PcMods neon light kitReview date: 26 September 2000.
Last modified 03-Dec-2011.
There's a growing hot-rod scene among PC enthusiasts. And, like the bigger and smellier kind of hot rod, hot PCs can be tricked up both for go and for show.
Most of the people painting flames down the side of their computer (oh, you may laugh, but it's been done) might not be taking the idea particularly seriously, but that doesn't mean there's not a market out there for things to dress up and/or light up a PC.
What you're looking at is the pcMods model 101b neon light, computers for the decorating of, ten inch, three watt, blue in colour, one. You can also get red and purple lights, and there's a longer 15 inch version, too.
Now, this isn't an especially revolutionary product, technically speaking. It's just a small neon tube with a power supply that runs from 12 volts. Its original purpose was, presumably, to illuminate amplifiers or speakers or what have you in one of those cars whose owners believe that just sounding like a disco is nothing if your vehicle doesn't look like a disco as well.
The fluorescent tube and its power supply are encapsulated for safety in a clear plastic sleeve with black moulded end caps. PcMods have simply added a passthrough connector you can plug into your PC's power supply, and a switch. But then, pcMods aren't asking for a ton of money for their kit, either; it's $US29.99.
Since the Australian dollar is currently working on achieving parity with the Albanian Lek, one of these things will cost an Aussie buyer something like $AU80, landed.
The idea is that you mount the light somewhere handy inside your PC, drill a hole in a panel to fit the switch, and also hack a big hole in one of your case's sides and install a window, so the world can see the spookily lit expensive bits inside your Tiny God.
The light kit also comes with one (1) large metal washer, which is only useful if you've also got pcMods' case window kit, which they didn't deign to send me. The window kit gives you a clear acrylic window with curved edges, and edging material to let you mount it in a case-side that's been appropriately chopped. Case-chopping implements not included.
If I put a window in the side of a case, I think an axe and some chicken wire may be involved. But it's possible to illustrate the principle by simply leaving the side of the case off. So I did.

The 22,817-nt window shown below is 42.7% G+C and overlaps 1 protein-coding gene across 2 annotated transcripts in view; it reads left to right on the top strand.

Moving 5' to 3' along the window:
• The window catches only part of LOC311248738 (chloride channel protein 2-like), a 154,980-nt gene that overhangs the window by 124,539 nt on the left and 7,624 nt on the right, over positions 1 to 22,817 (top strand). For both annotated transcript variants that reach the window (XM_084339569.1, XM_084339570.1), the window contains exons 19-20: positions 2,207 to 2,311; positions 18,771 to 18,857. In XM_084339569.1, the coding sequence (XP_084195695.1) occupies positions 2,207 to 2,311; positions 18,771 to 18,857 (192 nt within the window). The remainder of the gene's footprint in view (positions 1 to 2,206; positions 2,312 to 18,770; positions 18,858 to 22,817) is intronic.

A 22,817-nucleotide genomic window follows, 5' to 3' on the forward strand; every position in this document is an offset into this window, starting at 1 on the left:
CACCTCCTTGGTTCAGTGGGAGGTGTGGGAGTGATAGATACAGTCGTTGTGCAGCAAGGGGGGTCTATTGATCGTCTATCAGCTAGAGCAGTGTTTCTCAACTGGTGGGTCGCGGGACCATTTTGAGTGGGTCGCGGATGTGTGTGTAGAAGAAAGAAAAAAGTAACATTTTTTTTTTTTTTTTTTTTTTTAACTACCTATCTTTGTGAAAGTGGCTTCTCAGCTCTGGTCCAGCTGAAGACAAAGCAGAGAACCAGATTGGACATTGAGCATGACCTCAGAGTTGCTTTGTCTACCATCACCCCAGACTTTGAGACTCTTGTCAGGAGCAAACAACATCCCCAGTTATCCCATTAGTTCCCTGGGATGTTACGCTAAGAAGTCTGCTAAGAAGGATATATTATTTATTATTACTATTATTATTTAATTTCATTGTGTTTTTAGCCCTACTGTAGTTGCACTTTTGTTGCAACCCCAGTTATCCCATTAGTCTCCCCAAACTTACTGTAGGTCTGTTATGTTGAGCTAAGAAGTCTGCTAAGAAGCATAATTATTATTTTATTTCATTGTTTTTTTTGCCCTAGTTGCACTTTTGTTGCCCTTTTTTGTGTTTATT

I tried the pcMods kit out in my extra-spiffy Lian Li PC-60 aluminium case (reviewed here). I'm not about to desecrate this groovy case with a switch hole for the sake of the review, so I gave that a miss. It wouldn't have been hard to install it, though.
The switch has spade lug connectors, so you can disconnect its wires when you're mounting it in a case. There's a sticky-label template included to help you drill the hole properly.
If you don't feel an urge to use the switch, of course, then you needn't drill a hole for it - you can just turn it on and leave it inside the case for a permanently lit PC, or even remove it completely and splice the wires together.
There's some double-sided tape included for mounting the tube, and there are screw lugs on either end of the light too. Smaller cases stuffed to the gills with equipment don't give you many mounting location options, but if you don't have a great big card in the last motherboard slot, you should be able to fit the tube in at the bottom of pretty much any tower form factor case.
Sticking the tube in place is easy, and the pass-through power connector means you don't need a spare power plug.
A three watt neon like this is roughly equal to a 15 watt incandescent globe, so this little tube actually lights up the inside of the PC quite brightly.
Lights are rated according to the power they consume, not the amount of light they emit. An ordinary hundred watt light bulb draws a hundred watts of power, but it only emits about ten watts of that power as visible light. Most of the rest is lost as heat.